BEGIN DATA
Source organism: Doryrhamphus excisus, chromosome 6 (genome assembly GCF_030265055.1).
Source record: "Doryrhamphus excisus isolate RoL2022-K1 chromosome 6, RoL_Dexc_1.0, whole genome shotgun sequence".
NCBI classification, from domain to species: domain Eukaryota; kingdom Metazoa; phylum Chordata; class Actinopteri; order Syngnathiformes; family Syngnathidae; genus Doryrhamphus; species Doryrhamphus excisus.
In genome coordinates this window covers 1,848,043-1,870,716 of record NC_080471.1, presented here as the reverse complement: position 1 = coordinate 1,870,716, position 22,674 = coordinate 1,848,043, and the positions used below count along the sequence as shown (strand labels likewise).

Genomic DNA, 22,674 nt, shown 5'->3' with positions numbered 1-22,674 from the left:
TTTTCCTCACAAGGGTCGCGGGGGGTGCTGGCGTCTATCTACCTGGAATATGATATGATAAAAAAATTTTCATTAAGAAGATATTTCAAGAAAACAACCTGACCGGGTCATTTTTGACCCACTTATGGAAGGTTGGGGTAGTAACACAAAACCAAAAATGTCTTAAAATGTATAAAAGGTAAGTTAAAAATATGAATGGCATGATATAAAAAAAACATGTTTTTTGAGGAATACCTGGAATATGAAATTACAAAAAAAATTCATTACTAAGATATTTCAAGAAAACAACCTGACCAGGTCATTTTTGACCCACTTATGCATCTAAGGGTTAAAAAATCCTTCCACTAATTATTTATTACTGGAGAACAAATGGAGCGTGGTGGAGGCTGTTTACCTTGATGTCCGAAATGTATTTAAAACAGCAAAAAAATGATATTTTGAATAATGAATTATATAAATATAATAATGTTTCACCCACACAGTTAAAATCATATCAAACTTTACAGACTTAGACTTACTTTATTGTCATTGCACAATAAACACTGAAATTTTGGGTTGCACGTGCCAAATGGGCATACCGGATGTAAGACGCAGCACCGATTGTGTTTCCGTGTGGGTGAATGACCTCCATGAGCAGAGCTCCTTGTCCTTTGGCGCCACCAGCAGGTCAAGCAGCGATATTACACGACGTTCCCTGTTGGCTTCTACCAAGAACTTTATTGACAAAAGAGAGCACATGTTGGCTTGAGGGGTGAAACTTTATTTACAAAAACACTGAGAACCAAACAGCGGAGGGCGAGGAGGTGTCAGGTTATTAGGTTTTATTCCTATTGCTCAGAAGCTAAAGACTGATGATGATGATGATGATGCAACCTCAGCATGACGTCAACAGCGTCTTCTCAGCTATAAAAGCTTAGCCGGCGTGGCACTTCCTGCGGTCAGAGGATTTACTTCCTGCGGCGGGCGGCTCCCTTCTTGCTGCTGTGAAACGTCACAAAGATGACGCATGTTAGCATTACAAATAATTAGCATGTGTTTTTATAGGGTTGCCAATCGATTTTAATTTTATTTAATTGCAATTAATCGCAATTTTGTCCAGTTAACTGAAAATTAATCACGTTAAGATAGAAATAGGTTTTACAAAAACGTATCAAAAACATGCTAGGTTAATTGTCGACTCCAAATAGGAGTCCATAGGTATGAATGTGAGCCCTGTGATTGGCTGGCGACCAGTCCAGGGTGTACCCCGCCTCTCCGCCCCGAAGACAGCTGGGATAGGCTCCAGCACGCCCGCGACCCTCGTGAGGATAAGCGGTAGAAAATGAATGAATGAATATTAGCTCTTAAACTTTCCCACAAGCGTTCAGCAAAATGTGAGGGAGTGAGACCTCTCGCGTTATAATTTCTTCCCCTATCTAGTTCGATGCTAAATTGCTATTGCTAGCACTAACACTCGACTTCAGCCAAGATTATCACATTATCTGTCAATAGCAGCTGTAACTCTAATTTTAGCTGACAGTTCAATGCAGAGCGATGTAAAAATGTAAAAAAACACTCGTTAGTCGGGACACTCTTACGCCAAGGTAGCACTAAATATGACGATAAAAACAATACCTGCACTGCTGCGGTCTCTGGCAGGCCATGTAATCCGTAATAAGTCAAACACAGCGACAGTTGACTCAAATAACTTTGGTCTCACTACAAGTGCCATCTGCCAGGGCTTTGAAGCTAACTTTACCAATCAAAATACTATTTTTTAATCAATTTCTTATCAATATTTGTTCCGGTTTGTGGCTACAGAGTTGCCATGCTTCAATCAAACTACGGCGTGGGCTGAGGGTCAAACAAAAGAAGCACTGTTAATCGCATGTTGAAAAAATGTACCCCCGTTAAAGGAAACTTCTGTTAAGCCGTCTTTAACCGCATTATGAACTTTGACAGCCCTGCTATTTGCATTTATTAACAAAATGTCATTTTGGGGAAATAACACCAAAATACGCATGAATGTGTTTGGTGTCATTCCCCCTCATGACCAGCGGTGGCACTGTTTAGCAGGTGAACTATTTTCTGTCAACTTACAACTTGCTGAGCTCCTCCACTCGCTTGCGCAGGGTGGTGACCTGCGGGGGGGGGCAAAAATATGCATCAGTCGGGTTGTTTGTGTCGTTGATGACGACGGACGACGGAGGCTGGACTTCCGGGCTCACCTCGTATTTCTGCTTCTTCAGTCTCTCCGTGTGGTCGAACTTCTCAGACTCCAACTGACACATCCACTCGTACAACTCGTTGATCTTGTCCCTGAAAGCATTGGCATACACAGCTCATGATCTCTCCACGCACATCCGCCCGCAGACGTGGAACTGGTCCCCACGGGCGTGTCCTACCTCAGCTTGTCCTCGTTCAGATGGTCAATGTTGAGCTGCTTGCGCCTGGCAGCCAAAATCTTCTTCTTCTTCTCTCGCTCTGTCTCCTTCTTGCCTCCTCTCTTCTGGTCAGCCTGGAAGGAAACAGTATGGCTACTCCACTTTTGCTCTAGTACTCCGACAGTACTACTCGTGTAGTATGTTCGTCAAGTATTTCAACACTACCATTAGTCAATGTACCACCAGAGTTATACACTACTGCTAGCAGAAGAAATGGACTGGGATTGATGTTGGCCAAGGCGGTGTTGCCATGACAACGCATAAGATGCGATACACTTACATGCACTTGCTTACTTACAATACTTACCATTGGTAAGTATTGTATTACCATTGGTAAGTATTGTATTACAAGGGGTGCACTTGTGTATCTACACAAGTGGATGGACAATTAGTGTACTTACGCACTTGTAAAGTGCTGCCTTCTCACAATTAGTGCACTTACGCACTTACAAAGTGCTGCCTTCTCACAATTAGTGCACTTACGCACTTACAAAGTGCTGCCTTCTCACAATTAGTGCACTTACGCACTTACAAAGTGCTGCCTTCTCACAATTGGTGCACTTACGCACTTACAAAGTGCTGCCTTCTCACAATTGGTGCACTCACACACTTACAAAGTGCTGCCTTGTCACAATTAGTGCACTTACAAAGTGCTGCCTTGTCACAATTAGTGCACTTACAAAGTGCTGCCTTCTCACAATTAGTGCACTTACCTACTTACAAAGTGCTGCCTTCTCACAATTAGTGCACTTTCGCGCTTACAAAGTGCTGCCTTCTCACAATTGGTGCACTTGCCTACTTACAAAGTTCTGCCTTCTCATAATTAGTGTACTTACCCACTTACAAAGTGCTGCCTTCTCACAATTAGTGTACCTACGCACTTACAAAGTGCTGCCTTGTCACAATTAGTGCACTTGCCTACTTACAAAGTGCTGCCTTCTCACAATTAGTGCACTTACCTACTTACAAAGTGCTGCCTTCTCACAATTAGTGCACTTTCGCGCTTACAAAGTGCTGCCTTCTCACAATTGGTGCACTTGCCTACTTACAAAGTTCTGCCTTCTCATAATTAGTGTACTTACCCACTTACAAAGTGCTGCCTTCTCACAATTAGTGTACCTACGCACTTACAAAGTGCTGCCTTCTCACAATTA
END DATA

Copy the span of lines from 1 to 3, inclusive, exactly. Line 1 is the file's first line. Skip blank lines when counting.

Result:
Source organism: Doryrhamphus excisus, chromosome 6 (genome assembly GCF_030265055.1).
Source record: "Doryrhamphus excisus isolate RoL2022-K1 chromosome 6, RoL_Dexc_1.0, whole genome shotgun sequence".
NCBI classification, from domain to species: domain Eukaryota; kingdom Metazoa; phylum Chordata; class Actinopteri; order Syngnathiformes; family Syngnathidae; genus Doryrhamphus; species Doryrhamphus excisus.